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HOLY COW: New documentary transforms cows from ‘methane machines’ to sentient beings

Cow portrays, in intimate and graphic detail, the mundane cruelties of eating cows and their byproducts. It presents an alternative vision of cows, by seeing them as individuals.

CATHERINE OLIVER: After 90 grueling minutes, Luma — the bovine star of Andrea Arnold’s new documentary Cow — is led alone down a misty path to an empty barn. There, a bucket filled with food is placed down for her before a farmer walks onto the screen and, without fanfare, shoots her. In an empty cinema, my gaze is locked with Luma’s as she takes her final breath. Filmed over four years on a British dairy farm, Cow has been described as “life changing… beautiful and brutal.” But Arnold insists she has no activist agenda to impart. Rather, she hopes to explore what it might mean for Luma — a farmed animal — to be truly seen.

The documentary follows in the footsteps of Victor Kossakovsky’s award-winning Gunda, which chronicles the daily life of a pig from the birth of her piglets to the moment they are hauled away in a tractor. Arnold, like Kossakovsky, brought the camera to the eye-level of the animals, pushing the human workers who oversee Luma the cow’s life into the background.

Cows are often on the minds and lips of environmentalists as monstrous methane emitters who are destroying the climate. What makes Cow so unique is that in telling the story of Luma as an individual, her agency and resistance to her circumstances take center stage, challenging these dominant narratives of cows as an abstract mass of flatulence…

At COP26, the most recent UN climate change conference in Glasgow, campaigners protested the absence of livestock farming on the agenda, despite around 20 percent of global emissions coming from agriculture and associated industries. The Executive Director of the Human Society, Claire Bass, called this ignorance the “cow in the room,” with methane from cows accounting for about a third of global agricultural emissions…

The science shows that intensive agriculture is a big problem: for the environment; for human and public health; and especially for the animals. Despite some scientists arguing that not all cows are created equal, and that smaller herds or higher-quality food could “fix” the food system, the predicted trajectory of increased meat consumption, especially in low- and middle-income countries, is going to rely even more heavily on intensive farming…

However, what is rarely present in these discussions are the cows themselves, whose quality of life is devastatingly portrayed in Cow. Environmentalists frame cows in numbers, percentages, and weight contributions to methane emissions, but Andrea Arnold presents an alternative vision of cows, by seeing them as individuals. Cow portrays, in intimate and graphic detail, the mundane cruelties of eating cows and their byproducts, dispelling any lingering myths of laughing cows ambling over rolling green fields.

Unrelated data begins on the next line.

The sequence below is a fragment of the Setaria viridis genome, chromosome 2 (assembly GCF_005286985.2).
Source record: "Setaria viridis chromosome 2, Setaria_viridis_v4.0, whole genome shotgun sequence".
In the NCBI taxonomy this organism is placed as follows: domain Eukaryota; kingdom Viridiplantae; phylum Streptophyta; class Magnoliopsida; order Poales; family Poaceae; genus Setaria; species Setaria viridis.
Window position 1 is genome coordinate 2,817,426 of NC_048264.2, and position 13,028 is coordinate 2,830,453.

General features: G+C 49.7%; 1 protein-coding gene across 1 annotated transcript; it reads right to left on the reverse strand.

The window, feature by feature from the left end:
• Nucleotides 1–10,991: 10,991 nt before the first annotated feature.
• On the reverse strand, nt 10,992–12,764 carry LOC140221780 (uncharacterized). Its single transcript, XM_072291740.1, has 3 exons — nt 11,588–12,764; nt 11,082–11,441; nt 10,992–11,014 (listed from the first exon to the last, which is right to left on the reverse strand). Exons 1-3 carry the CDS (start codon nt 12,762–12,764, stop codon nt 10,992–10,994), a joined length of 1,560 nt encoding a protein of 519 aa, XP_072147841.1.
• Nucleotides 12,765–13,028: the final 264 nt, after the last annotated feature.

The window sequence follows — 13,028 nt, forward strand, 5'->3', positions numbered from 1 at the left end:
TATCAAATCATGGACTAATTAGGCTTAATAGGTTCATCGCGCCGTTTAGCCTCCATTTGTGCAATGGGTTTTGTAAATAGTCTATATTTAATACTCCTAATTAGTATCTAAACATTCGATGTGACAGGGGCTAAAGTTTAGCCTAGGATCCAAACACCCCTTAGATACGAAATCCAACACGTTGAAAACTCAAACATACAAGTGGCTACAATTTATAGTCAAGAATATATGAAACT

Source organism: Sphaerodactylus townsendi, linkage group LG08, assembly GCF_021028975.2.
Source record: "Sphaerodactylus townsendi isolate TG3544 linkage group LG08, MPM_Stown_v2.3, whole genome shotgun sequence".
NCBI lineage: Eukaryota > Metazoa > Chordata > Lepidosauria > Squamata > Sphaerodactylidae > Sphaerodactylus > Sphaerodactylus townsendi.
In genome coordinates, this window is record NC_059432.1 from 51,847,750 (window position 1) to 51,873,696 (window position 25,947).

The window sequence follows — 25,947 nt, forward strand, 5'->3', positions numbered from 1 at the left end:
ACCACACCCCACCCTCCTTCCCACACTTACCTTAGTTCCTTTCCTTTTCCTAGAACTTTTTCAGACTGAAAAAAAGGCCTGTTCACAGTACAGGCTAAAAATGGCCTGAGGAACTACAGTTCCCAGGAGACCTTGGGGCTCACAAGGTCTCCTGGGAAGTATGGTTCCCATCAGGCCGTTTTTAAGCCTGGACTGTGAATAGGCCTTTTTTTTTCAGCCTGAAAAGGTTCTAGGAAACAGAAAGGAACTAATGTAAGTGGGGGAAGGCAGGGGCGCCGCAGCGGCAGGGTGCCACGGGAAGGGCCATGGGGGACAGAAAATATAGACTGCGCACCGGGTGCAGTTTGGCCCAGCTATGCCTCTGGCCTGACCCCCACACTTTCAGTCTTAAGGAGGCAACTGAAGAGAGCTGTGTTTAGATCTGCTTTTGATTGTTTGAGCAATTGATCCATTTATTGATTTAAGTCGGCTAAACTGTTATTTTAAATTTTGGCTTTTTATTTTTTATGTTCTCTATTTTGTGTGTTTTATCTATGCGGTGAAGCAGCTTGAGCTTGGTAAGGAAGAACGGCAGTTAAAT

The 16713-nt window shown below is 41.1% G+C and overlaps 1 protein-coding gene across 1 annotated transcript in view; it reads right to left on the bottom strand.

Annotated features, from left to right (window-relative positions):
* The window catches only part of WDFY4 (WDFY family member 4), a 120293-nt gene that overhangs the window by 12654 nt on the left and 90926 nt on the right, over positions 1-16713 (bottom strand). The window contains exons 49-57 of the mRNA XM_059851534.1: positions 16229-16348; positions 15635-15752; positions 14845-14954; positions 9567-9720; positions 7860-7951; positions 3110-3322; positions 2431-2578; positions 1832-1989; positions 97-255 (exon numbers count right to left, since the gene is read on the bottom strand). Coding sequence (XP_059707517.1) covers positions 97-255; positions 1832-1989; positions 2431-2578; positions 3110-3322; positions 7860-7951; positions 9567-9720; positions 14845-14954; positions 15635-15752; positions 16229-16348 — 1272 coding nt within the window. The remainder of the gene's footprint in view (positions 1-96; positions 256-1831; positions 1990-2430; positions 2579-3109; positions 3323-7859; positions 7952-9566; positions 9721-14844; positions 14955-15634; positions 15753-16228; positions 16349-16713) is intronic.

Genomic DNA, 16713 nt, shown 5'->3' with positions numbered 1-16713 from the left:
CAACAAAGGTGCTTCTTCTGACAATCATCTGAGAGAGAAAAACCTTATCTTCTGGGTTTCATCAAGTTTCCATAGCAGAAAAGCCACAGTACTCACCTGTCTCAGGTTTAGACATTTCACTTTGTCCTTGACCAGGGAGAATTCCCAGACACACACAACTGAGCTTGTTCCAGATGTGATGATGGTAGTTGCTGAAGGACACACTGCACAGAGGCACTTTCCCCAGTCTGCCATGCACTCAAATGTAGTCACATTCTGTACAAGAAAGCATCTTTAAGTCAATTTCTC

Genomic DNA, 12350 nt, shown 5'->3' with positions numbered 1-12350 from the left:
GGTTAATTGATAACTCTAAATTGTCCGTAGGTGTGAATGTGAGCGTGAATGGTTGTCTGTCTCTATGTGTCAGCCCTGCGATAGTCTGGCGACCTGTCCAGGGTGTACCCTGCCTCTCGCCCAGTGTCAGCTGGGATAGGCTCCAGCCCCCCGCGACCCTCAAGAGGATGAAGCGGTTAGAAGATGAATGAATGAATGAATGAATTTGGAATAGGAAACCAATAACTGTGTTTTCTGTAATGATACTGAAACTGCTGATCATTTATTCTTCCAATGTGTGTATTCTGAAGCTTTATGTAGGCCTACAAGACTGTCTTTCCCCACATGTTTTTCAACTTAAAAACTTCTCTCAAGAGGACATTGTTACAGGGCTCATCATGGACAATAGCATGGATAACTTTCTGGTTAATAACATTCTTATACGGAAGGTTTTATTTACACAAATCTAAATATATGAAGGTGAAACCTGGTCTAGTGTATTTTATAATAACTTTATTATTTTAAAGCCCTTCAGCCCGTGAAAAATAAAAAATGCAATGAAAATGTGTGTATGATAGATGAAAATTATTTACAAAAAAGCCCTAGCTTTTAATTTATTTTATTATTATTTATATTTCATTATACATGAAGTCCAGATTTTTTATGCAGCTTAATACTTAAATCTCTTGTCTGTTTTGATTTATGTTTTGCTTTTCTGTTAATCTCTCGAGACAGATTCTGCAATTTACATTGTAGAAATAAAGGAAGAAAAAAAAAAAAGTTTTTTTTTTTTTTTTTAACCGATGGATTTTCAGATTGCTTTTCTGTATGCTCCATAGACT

About an hour into the film, after the calf we saw Luma birth in the opening scene has long gone, the vet confirms that Luma is pregnant again. This time around, the audience knows what is coming. When the farmer comes to take the second calf away from Luma so that she can be hooked up to the milking machine again, her swollen udders wobble as she tries to block her calf from the farmer.

“Has she always been this bad—overprotective?” we hear Arnold ask. No, the farmer says, but now that she is having her sixth calf, she knows what is coming, and is desperately trying to prevent it by pushing back against the human.

Cow doesn’t just shine a light on the dairy industry; it forces audiences to recognize that the animals that we talk about in the abstract have real desires, feel pain, and resist their circumstances. The agency afforded to farmed animals in this new generation of animal documentary-making doesn’t just tell a story, it pushes back against totalizing narratives that ignore these individuals.

Cow shows how dominant environmental narratives seeking to “fix” cows to save the world ignore the larger problems with the animal food system, not least its built-in cruelty. Anything short of veganism will continue to see cows like Luma suffer. Ultimately, the current food system is unsustainable for not just the environment, but for the sentient animals like Luma who are conscripted into it. SOURCE…


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